[Melamed makes a footnote to the name 'Boulinghi'.] Someone well known to the Lambaréné community. The second half of this sentence does not flow logically from the first half. Why Schweitzer introduces the name of a man who cannot pronounce Je-ru-sa-lem eludes us. There may be some explanatory text missing here, but we have no way of knowing what is missing. (p. 59n12)

Even without the "missing explanatory text" (see the second paragraph below), it should be apparent that Schweitzer is helping or correcting the pronunciation of one of his interpreters, who as he says cannot pronounce the word 'Jerusalem'. Now, apparently, two articles by Albert Schweitzer, the first dated 25 July 1930, about which Melamed writes in his Introduction: "What follows is my translation of the complete article." (p. xxx)

I am flanked by two translators, who repeat my discourse, sentence by sentence. The one on my right translates into Pahouin, the one on my left into Bendjabi, a dialect that the peoples of the interior all understand, more or less. (Albert Schweitzer, "A Sunday Sermon in the Virgin Forest", in The African Sermons p. xxxi-xxxiv)

And then this:

During the address I have two interpreters at my side, one on the right and one on the left, who repeat each of my sentences. The one on my right translates them into the Pahouin language, the other on my left into that of the Bendjabis, which most people from the interior understand more or less. The interpreter on the right is either the hospital tailor, Sombunaga, who is a Christian, or the hospital orderly, Mendoume, who is not yet one. On the left the orderlies Boulingui and Dominique, who are both in the same position as Mendoume, take it in turns to act as interpreter. (From Albert Schweitzer, "A Sunday in Lambaréné", in George Seaver, Albert Schweitzer: the Man and His Mind (1947), p. 120; Seaver gives only the date "early 1930's" and suggests it is addressed to Schweitzer's "friends in England" (p. 118).)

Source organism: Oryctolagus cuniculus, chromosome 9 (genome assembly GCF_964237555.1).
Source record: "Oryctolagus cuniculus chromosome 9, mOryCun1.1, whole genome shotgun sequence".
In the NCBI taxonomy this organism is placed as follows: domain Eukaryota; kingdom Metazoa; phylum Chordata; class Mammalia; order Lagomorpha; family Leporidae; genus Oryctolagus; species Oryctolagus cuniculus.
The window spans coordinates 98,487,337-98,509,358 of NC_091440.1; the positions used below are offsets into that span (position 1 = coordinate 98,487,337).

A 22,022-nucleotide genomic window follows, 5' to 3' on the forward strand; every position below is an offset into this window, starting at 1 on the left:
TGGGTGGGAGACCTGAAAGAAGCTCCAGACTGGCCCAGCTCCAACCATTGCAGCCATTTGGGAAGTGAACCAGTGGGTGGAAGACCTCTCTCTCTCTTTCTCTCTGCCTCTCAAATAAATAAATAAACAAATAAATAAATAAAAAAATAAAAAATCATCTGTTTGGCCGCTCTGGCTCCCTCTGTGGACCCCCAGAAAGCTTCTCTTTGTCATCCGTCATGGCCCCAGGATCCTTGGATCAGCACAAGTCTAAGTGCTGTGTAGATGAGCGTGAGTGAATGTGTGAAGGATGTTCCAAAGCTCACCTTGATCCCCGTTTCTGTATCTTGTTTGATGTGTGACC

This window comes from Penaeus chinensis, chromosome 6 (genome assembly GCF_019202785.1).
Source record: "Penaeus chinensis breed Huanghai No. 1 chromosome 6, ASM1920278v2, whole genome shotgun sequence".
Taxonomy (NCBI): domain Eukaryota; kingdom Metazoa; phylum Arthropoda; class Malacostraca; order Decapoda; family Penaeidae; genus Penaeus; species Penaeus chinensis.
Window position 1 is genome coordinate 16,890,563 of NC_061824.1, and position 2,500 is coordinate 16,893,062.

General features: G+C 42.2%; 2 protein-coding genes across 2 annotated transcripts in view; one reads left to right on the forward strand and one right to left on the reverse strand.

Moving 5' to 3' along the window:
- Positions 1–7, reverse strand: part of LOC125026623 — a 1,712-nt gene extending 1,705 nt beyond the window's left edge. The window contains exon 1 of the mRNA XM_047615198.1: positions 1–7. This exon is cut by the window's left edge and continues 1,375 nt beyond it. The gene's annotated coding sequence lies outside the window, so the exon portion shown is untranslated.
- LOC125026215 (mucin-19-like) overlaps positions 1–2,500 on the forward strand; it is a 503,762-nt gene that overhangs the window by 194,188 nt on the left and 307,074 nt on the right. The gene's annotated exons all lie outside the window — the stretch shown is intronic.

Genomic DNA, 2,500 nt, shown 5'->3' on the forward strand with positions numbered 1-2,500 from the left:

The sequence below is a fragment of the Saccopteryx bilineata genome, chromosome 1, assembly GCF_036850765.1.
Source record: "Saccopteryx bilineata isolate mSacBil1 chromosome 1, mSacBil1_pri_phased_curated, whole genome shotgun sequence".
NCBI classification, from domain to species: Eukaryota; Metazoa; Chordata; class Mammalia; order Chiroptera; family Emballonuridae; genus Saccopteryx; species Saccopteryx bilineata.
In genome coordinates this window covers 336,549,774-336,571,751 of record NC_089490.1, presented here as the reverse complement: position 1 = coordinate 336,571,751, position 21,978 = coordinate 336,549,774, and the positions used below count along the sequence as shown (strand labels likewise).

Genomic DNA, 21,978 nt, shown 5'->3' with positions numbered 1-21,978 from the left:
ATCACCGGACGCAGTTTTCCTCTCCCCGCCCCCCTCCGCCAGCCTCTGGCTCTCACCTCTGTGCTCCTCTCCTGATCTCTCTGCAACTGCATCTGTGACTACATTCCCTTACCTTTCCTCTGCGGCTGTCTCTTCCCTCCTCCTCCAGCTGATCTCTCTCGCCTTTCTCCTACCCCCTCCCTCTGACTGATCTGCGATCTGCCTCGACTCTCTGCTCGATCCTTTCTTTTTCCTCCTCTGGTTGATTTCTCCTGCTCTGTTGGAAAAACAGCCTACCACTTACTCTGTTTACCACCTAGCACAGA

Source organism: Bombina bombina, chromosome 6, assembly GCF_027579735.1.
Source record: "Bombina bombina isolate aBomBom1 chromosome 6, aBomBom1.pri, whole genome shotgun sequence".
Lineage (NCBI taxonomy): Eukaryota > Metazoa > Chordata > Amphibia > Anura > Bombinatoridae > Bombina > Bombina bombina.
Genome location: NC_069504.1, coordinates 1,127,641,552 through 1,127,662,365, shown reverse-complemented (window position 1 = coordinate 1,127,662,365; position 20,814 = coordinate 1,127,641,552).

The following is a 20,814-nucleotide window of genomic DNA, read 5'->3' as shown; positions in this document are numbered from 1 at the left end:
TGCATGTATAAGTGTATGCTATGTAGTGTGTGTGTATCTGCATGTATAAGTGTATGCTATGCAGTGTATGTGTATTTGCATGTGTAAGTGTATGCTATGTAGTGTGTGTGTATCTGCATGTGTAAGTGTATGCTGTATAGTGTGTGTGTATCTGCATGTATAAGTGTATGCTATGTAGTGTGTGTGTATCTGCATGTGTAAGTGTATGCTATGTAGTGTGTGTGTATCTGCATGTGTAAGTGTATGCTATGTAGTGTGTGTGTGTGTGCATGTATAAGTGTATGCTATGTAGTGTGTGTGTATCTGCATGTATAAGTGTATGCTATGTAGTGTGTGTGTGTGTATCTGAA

Is not 'Boulingui' a variant spelling of 'Boulinghi'? (See below for the variant 'Bolinghi'.) Schweitzer had to write African names phonetically in French or German. The latter spelling of the name is found in the index to Seaver's book: "Boulinghi (native asst.), 154-5" (p. 343). It refers to the following passage from an article Schweitzer wrote for the Spectator that appeared on 6 September 1935 (Seaver, p. 153).